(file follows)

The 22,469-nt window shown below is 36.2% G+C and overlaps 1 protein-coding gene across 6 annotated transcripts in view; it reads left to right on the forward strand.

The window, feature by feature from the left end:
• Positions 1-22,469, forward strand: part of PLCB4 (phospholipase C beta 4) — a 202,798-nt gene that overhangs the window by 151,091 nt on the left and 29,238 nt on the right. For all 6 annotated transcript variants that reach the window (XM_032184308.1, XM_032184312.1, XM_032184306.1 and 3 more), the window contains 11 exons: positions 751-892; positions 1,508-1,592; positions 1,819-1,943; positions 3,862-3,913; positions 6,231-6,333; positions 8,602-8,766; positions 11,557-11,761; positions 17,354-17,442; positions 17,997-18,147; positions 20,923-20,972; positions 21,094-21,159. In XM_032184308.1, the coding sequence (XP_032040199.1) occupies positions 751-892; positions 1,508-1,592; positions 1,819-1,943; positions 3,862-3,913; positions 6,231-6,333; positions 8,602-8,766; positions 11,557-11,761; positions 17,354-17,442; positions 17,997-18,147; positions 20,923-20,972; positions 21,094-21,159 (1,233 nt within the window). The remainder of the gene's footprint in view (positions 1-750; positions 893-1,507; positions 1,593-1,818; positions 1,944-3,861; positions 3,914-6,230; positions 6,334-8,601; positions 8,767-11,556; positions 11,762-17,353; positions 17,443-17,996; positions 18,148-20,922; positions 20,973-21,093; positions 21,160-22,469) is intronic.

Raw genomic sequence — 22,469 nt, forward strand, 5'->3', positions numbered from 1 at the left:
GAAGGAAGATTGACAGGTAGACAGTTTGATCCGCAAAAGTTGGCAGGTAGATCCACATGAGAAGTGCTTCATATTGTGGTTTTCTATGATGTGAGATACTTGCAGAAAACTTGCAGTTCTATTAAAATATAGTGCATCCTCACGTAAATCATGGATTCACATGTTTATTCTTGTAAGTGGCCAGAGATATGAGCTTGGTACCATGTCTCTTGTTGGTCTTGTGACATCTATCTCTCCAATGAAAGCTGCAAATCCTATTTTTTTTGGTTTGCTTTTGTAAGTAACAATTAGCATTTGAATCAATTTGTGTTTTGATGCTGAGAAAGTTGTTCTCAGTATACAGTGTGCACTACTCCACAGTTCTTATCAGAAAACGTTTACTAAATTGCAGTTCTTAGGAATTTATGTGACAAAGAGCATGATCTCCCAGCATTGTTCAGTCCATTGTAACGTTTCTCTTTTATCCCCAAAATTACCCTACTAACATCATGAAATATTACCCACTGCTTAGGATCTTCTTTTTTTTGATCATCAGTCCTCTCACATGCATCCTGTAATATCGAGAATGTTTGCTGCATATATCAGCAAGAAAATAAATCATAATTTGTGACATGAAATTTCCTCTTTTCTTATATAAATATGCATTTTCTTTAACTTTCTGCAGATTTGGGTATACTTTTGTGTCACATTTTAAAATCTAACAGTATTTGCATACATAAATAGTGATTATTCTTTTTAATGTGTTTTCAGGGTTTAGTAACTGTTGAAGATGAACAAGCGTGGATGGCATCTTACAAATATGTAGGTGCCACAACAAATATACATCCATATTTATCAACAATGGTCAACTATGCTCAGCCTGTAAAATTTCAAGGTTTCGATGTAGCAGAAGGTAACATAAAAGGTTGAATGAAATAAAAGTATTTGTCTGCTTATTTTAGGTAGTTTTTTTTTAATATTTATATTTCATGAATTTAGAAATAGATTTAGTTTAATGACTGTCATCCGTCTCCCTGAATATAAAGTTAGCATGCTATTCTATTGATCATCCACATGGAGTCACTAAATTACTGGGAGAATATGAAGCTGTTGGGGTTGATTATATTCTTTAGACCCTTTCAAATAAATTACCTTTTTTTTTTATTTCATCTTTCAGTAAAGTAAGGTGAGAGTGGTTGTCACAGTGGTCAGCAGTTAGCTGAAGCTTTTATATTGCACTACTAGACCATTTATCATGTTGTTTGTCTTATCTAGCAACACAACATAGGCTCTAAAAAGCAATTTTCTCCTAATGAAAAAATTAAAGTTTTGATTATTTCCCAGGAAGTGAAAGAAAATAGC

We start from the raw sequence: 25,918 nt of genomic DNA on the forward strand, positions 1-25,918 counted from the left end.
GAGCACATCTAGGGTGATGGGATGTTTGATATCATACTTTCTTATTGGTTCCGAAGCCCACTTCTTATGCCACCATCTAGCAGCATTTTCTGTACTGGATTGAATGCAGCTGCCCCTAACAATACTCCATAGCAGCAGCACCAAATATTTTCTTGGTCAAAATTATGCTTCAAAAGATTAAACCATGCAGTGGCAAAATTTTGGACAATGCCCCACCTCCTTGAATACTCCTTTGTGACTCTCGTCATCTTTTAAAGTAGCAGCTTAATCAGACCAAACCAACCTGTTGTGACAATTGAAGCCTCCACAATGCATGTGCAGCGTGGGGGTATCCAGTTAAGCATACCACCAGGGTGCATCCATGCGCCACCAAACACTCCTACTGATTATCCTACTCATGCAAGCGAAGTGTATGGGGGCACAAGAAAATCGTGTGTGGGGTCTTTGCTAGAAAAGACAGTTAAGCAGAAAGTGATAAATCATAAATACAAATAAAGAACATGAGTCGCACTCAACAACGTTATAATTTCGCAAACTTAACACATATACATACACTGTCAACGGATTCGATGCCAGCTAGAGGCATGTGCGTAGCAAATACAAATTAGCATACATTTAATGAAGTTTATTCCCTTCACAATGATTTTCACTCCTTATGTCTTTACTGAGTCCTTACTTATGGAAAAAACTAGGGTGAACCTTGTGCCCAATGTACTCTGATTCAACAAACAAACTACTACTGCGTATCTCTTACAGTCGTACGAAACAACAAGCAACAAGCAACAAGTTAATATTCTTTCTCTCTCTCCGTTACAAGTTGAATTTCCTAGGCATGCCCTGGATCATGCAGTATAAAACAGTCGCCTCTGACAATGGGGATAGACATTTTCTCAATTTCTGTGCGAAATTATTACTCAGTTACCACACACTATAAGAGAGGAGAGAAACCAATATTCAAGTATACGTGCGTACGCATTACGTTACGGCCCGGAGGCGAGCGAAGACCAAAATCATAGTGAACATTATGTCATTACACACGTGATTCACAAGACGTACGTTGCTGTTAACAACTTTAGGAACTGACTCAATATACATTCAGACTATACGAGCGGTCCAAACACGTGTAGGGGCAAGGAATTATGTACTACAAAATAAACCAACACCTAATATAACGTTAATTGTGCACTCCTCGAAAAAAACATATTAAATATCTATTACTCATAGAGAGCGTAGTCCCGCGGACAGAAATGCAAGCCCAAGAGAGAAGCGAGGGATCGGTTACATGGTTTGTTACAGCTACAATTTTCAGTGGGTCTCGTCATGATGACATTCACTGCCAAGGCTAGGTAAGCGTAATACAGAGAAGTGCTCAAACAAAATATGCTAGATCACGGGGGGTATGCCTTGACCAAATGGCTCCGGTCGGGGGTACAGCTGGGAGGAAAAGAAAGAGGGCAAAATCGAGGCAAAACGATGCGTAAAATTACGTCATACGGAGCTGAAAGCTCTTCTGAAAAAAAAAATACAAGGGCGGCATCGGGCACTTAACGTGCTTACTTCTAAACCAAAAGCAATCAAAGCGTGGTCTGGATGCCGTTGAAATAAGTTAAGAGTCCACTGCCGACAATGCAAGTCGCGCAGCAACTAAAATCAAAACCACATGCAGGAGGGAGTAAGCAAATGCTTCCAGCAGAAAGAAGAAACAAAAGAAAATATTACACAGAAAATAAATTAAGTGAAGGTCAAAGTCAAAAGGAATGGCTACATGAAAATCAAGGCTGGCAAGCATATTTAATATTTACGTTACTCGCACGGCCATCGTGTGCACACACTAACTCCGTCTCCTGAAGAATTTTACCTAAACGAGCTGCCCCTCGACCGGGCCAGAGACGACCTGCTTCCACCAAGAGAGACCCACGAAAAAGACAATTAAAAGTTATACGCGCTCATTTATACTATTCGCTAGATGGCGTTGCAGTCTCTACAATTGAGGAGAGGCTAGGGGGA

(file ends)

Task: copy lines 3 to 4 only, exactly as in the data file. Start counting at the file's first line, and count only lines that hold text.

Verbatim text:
• Positions 1-22,469, forward strand: part of PLCB4 (phospholipase C beta 4) — a 202,798-nt gene that overhangs the window by 151,091 nt on the left and 29,238 nt on the right. For all 6 annotated transcript variants that reach the window (XM_032184308.1, XM_032184312.1, XM_032184306.1 and 3 more), the window contains 11 exons: positions 751-892; positions 1,508-1,592; positions 1,819-1,943; positions 3,862-3,913; positions 6,231-6,333; positions 8,602-8,766; positions 11,557-11,761; positions 17,354-17,442; positions 17,997-18,147; positions 20,923-20,972; positions 21,094-21,159. In XM_032184308.1, the coding sequence (XP_032040199.1) occupies positions 751-892; positions 1,508-1,592; positions 1,819-1,943; positions 3,862-3,913; positions 6,231-6,333; positions 8,602-8,766; positions 11,557-11,761; positions 17,354-17,442; positions 17,997-18,147; positions 20,923-20,972; positions 21,094-21,159 (1,233 nt within the window). The remainder of the gene's footprint in view (positions 1-750; positions 893-1,507; positions 1,593-1,818; positions 1,944-3,861; positions 3,914-6,230; positions 6,334-8,601; positions 8,767-11,556; positions 11,762-17,353; positions 17,443-17,996; positions 18,148-20,922; positions 20,973-21,093; positions 21,160-22,469) is intronic.

Raw genomic sequence — 22,469 nt, forward strand, 5'->3', positions numbered from 1 at the left: